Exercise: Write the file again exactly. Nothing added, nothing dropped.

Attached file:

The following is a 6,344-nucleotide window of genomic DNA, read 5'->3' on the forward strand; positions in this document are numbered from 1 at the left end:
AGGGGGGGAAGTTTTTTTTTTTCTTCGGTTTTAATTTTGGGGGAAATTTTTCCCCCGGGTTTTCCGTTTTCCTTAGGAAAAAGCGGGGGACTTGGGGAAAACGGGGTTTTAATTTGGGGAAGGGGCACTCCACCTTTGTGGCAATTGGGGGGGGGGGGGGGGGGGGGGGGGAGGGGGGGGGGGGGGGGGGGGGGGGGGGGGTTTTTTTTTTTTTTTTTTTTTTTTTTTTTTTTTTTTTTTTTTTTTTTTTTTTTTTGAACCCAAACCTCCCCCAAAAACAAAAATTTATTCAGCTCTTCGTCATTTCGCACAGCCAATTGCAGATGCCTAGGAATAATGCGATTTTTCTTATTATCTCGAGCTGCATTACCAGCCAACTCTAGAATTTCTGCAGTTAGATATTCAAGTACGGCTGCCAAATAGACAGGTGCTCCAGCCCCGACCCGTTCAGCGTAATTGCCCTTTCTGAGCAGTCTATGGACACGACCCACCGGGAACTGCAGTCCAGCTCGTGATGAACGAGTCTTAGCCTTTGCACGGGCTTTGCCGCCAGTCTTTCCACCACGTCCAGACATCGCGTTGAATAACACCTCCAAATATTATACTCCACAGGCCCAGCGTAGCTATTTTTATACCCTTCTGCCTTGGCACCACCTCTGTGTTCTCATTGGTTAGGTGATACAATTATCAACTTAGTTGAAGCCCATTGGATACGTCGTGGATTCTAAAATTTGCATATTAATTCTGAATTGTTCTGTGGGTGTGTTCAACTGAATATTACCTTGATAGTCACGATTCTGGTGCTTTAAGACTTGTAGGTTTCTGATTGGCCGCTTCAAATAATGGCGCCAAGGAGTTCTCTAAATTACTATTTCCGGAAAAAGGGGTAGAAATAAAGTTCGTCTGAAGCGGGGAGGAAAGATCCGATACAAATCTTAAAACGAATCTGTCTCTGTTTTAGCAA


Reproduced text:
The following is a 6,344-nucleotide window of genomic DNA, read 5'->3' on the forward strand; positions in this document are numbered from 1 at the left end:
AGGGGGGGAAGTTTTTTTTTTTCTTCGGTTTTAATTTTGGGGGAAATTTTTCCCCCGGGTTTTCCGTTTTCCTTAGGAAAAAGCGGGGGACTTGGGGAAAACGGGGTTTTAATTTGGGGAAGGGGCACTCCACCTTTGTGGCAATTGGGGGGGGGGGGGGGGGGGGGGGGGAGGGGGGGGGGGGGGGGGGGGGGGGGGGGGTTTTTTTTTTTTTTTTTTTTTTTTTTTTTTTTTTTTTTTTTTTTTTTTTTTTTTTGAACCCAAACCTCCCCCAAAAACAAAAATTTATTCAGCTCTTCGTCATTTCGCACAGCCAATTGCAGATGCCTAGGAATAATGCGATTTTTCTTATTATCTCGAGCTGCATTACCAGCCAACTCTAGAATTTCTGCAGTTAGATATTCAAGTACGGCTGCCAAATAGACAGGTGCTCCAGCCCCGACCCGTTCAGCGTAATTGCCCTTTCTGAGCAGTCTATGGACACGACCCACCGGGAACTGCAGTCCAGCTCGTGATGAACGAGTCTTAGCCTTTGCACGGGCTTTGCCGCCAGTCTTTCCACCACGTCCAGACATCGCGTTGAATAACACCTCCAAATATTATACTCCACAGGCCCAGCGTAGCTATTTTTATACCCTTCTGCCTTGGCACCACCTCTGTGTTCTCATTGGTTAGGTGATACAATTATCAACTTAGTTGAAGCCCATTGGATACGTCGTGGATTCTAAAATTTGCATATTAATTCTGAATTGTTCTGTGGGTGTGTTCAACTGAATATTACCTTGATAGTCACGATTCTGGTGCTTTAAGACTTGTAGGTTTCTGATTGGCCGCTTCAAATAATGGCGCCAAGGAGTTCTCTAAATTACTATTTCCGGAAAAAGGGGTAGAAATAAAGTTCGTCTGAAGCGGGGAGGAAAGATCCGATACAAATCTTAAAACGAATCTGTCTCTGTTTTAGCAA